TVNewser AgencySpy TVSpy LostRemote FishbowlNY FishbowlDC SocialTimes AllFacebook 10,000 Words GalleyCat UnBeige MediaJobsDaily

Posts Tagged ‘Abbey Klaassen’

Microsoft Gets Into Social Media Monitoring Business

Microsoft will unveil Looking Glass today, its first offering in the crowded social media monitoring space. Looking Glass is not yet available to the public and Microsoft will begin testing it next month. Advertising Age‘s Abbey Klaassen explains how it will work:

A marketing manager can get an e-mail alert when there’s a sudden surge of chatter about his or her brand on Twitter or Facebook, along with the sentiment of that chatter and the influence level of those blogging. That information can then be connected to a customer-relationship-management system to decide whether customer service or PR should respond. Or a cable operator’s customer service rep could monitor Twitter for outage reports and send off a repair request straight from the tool. And Looking Glass will hook up to existing customer databases, so a pharmaceutical brand manager would be able to figure out if a person throwing a hissy fit on his blog is an influential doctor or current customer.

In Forrester Research’s Q1 2009 report on “Listening Platforms,” Nielsen’s Buzz Metrics ranked highest.

Mediabistro Course

Mobile Content Strategy

Mobile Content StrategyStarting September 24, learn how to write content for smartphones, tablets, and mobile devices! In this online course, students will learn how to publish across multiple channels and manage the workflow, optimize content for mobile devices, and  engage with their audience across screens. Register now!

Razorfish, Ogilvy PR Launch Social Media Measurement Offerings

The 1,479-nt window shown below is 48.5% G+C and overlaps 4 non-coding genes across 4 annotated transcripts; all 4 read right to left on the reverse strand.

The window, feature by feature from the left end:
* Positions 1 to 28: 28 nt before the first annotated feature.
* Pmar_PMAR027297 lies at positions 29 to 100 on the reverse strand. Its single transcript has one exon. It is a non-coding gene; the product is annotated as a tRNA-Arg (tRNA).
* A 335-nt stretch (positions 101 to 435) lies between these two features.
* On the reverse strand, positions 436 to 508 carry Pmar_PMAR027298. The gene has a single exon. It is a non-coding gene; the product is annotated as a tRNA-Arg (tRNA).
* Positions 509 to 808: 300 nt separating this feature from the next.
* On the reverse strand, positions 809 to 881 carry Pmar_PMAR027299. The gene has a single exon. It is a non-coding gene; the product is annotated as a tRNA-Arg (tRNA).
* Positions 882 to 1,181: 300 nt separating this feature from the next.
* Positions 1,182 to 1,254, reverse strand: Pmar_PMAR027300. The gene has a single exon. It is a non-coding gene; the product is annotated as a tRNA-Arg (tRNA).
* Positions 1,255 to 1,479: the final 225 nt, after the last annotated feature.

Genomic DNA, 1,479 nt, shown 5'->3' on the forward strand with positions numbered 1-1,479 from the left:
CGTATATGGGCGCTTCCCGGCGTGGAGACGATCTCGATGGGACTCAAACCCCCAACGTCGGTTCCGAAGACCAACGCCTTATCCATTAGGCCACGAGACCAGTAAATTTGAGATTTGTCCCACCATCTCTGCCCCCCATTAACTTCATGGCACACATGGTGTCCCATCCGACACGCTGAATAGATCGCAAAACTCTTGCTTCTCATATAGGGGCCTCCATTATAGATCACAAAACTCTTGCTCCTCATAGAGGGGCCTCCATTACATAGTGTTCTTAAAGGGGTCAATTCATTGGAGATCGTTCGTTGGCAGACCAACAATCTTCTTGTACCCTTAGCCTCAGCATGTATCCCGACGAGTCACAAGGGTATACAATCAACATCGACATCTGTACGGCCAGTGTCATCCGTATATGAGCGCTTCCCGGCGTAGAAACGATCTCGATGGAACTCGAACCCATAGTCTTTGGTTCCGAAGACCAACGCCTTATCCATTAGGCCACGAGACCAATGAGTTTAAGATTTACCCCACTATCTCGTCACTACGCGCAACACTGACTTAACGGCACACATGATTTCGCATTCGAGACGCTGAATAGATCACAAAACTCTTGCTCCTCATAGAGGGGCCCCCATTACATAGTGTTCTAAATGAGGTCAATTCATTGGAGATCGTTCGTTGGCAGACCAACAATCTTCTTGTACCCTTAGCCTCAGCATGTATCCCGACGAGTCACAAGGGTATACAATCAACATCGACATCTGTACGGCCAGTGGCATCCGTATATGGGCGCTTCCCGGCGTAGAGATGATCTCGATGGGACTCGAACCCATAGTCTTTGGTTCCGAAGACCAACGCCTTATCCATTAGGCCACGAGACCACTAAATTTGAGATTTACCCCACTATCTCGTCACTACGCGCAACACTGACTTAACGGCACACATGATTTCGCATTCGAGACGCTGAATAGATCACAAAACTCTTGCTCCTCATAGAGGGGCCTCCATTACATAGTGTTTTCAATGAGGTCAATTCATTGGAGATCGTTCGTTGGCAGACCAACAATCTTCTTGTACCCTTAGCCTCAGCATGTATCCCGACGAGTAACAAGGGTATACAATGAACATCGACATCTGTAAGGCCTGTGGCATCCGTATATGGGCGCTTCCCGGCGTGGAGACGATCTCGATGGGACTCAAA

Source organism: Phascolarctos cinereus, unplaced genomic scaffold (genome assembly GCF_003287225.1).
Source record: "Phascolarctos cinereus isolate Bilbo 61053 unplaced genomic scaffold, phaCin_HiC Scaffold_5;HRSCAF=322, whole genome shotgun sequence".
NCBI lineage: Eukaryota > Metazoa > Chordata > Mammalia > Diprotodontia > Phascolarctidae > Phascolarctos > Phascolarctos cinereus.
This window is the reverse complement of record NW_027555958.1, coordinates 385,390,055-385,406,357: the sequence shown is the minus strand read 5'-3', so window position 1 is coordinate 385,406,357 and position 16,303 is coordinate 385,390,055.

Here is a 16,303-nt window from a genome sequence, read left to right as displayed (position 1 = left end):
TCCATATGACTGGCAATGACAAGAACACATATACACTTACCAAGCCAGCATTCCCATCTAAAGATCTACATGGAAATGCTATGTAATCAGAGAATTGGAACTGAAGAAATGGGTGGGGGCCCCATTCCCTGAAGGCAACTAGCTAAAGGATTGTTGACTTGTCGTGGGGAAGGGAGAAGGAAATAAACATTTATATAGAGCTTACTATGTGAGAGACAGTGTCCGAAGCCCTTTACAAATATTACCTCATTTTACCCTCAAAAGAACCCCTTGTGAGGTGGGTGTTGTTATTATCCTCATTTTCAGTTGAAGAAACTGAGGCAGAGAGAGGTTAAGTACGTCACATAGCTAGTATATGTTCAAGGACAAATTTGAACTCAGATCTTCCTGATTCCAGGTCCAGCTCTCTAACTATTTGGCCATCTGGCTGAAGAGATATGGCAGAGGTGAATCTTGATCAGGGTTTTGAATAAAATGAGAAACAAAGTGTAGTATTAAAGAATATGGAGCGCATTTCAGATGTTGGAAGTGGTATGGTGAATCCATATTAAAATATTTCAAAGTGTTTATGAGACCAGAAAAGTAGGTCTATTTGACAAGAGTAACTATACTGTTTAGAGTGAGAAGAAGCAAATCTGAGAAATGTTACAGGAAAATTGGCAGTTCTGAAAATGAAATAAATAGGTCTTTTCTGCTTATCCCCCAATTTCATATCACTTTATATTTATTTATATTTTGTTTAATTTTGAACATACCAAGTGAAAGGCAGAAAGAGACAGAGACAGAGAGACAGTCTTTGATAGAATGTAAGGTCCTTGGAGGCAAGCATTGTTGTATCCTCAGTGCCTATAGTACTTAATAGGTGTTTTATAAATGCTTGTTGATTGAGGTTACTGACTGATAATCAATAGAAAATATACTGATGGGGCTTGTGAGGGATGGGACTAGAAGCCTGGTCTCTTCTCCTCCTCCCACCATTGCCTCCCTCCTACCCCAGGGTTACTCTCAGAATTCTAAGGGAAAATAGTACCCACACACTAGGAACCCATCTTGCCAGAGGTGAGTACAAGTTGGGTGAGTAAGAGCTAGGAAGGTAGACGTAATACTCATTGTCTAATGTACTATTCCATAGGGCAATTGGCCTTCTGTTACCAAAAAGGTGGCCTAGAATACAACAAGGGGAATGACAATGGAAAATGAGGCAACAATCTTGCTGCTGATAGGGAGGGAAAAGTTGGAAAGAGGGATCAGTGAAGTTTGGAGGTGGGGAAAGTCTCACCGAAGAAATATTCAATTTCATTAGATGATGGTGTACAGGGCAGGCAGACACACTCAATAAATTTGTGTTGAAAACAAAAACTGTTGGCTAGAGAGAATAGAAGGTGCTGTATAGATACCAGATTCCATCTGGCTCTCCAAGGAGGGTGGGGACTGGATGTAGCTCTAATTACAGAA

Two agencies, one with roots in the advertising world (Razorfish) and one with roots in PR (Ogilvy PR) launched new social media measurement and scoring offerings today. Both play off the well-known concept of a brand’s “Network Promoter Score,” which is described by Wikipedia as the following:

Companies obtain their Net Promoter Score by asking customers a single question on a 0 to 10 rating scale: “How likely is it that you would recommend our company to a friend or colleague?”. Based on their responses, customers can be categorized into one of three groups: Promoters (9-10 rating), Passives (7-8 rating), and Detractors (0-6 rating). The percentage of Detractors is then subtracted from the percentage of Promoters to obtain a Net Promoter score. A score of 75% or above is considered quite high.

Advertising Age‘s Abbey Klaassen was briefed on both of the new tools and writes about the Razorfish solution:

Perhaps the closest to a social-web-based Net Promoter Score is something Razorfish plans to introduce this week: the SIM score, which stands for social influence marketing. Razorfish hopes SIM, in fact, becomes a standard as big as a Net Promoter score. It’s a reflection of the total share of consumer conversations a brand has online and the degree to which consumers like or dislike the brand when they talk about it. The agency envisions marketers will track it over time and that it will correlate to business results.

And the Ogilvy solution:

Ogilvy PR today will also launch a formula for calculating what it calls “conversation impact.” It’s meant to determine not the overall social-media health of a brand but rather the impact of a particular campaign. It’s already using the tool, which takes into account reach at the top of the funnel, preference in the middle of the funnel and action at the bottom, to help evaluate a Tropicana campaign.

“We’re basically paying attention to all the positive word-of-mouth for a brand and through a very simple Net Promoter-esque formula can report out [whether we] did increase preference for the brand” OgilvyPR’s digital-influence group managing director John Bell told Klaassen.